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Light A Major Factor In Limiting Carbon Uptake
July 28, 2020

Most projections about climate change assume that, as temperatures rise, regions in the north high latitudes may become more suitable for the growth of vegetation, turning into cropland to feed increasing populations while also fixing more carbon dioxide (CO2) and slowing down climate change. Plants require appropriate temperature, water, and light conditions for photosynthesis and growth, so it seems logical that as temperatures increase in the northern high latitudes, plant photosynthesis, which uses CO2 to release oxygen, should also increase. At the same time, plant respiration, which uses oxygen to release CO2 and is also highly dependent on temperature, is expected to increase, too. The critical question still under debate is whether autumn warming might lead to an increase in carbon uptake, i.e., the difference between photosynthesis and respiration.

According to information, a new Columbia Engineering study demonstrates that even when temperatures warm and cold stress is limited, light is still a major factor in limiting carbon uptake of northern high latitudes. The team, led by Pierre Gentine, associate professor of earth and environmental engineering, analyzed satellite observations, field measurements, and model simulations and showed that there is a prevalent radiation limitation on carbon uptake in northern ecosystems, especially in autumn. Using a new dataset, Prof. Gentine’s group developed an algorithm to map global plant photosynthesis and then developed a framework to quantify the limitation of light on photosynthesis. The study, “Light limitation regulates the response of autumn terrestrial carbon uptake to warming,” was published recently in Nature Climate Change.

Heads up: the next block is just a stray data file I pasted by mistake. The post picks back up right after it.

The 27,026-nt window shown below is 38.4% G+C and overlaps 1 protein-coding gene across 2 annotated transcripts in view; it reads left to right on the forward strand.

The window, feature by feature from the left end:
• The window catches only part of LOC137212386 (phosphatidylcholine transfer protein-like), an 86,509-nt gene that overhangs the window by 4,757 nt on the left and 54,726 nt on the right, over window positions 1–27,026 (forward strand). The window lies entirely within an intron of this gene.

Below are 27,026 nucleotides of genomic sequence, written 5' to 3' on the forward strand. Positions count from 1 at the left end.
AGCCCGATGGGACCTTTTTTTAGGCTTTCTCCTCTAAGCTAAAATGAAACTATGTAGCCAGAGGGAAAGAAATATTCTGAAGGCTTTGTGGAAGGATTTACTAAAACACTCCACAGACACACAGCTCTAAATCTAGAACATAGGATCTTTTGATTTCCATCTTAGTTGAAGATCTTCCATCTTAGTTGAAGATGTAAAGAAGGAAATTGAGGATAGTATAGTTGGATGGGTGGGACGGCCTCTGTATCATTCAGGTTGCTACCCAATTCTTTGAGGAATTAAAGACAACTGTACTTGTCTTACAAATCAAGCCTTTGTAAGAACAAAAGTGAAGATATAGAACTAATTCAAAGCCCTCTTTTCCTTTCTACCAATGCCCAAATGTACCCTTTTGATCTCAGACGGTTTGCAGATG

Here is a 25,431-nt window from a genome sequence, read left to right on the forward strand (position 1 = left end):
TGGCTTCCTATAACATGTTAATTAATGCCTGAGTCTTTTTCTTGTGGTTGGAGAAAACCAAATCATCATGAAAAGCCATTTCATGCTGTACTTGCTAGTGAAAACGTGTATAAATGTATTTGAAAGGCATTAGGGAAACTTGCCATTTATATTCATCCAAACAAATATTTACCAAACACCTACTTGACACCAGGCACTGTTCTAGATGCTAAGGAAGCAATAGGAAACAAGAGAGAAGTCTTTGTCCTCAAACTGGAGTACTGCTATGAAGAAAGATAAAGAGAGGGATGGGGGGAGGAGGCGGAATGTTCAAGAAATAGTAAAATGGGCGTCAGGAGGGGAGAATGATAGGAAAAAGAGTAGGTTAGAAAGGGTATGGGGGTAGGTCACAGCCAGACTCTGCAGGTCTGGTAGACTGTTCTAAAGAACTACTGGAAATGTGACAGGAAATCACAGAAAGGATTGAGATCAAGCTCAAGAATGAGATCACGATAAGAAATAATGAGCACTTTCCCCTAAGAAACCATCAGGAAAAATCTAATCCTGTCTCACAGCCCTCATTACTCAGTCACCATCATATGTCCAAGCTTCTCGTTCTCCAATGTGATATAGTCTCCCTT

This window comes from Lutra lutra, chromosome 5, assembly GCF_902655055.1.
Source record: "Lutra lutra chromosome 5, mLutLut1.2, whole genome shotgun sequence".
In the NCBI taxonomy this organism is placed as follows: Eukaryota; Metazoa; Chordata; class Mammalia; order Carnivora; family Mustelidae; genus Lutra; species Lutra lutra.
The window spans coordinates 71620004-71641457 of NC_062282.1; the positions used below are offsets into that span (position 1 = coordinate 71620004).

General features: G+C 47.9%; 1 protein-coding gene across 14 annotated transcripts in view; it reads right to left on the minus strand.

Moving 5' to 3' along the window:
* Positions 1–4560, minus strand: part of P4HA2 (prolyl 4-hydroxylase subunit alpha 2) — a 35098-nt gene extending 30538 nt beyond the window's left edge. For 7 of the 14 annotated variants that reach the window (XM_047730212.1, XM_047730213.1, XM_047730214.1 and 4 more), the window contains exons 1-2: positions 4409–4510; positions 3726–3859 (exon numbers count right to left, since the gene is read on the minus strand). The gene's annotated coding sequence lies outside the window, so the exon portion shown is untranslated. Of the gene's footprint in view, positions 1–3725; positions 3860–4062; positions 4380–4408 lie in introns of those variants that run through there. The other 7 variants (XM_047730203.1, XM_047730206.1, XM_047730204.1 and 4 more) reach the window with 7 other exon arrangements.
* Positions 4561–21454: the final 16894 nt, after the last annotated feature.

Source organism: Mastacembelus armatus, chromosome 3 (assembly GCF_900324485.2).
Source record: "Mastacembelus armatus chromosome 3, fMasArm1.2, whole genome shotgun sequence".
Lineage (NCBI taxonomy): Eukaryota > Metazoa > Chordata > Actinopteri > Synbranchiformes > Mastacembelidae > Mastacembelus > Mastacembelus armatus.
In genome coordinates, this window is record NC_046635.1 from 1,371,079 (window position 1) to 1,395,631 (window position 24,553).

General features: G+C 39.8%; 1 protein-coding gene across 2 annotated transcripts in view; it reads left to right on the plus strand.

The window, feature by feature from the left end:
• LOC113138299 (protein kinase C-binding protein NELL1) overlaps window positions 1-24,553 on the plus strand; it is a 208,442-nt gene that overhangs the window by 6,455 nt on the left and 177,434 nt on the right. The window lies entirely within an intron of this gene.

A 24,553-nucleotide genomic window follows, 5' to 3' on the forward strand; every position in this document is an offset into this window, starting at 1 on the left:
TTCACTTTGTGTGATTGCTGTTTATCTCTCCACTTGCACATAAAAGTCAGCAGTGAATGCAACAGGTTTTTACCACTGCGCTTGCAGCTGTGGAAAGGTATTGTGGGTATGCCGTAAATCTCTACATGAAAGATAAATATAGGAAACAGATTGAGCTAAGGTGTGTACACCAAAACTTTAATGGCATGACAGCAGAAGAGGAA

Prof. Gentine’s team found that, at northern latitudes that are more than 30N, the end-of-season photosynthesis response to warming is mostly dictated by light. In some of those regions in the fall, the length of daily light shortens very quickly. Less light leads to weaker photosynthesis, which in turn cannot offset the increased respiration induced by global warming. Because northern high latitudes have stronger light limitation, their vegetation will release more carbon in the fall if warming continues.

In the future, light limitation will increase as the vegetation growing season lengthens due to global warming. Earlier starts of the season in spring and later ends of the season in fall correspond to shorter day lengths and less solar radiation, posing a stronger light limit on vegetation photosynthesis.

The study was supported by NASA Advanced Information Systems Technology #NASA NNH16ZDA001N-AIST, NASA ROSES Terrestrial hydrology #NNH17ZDA00IN-THP, and #NOAA MAPP NA17OAR4310127.

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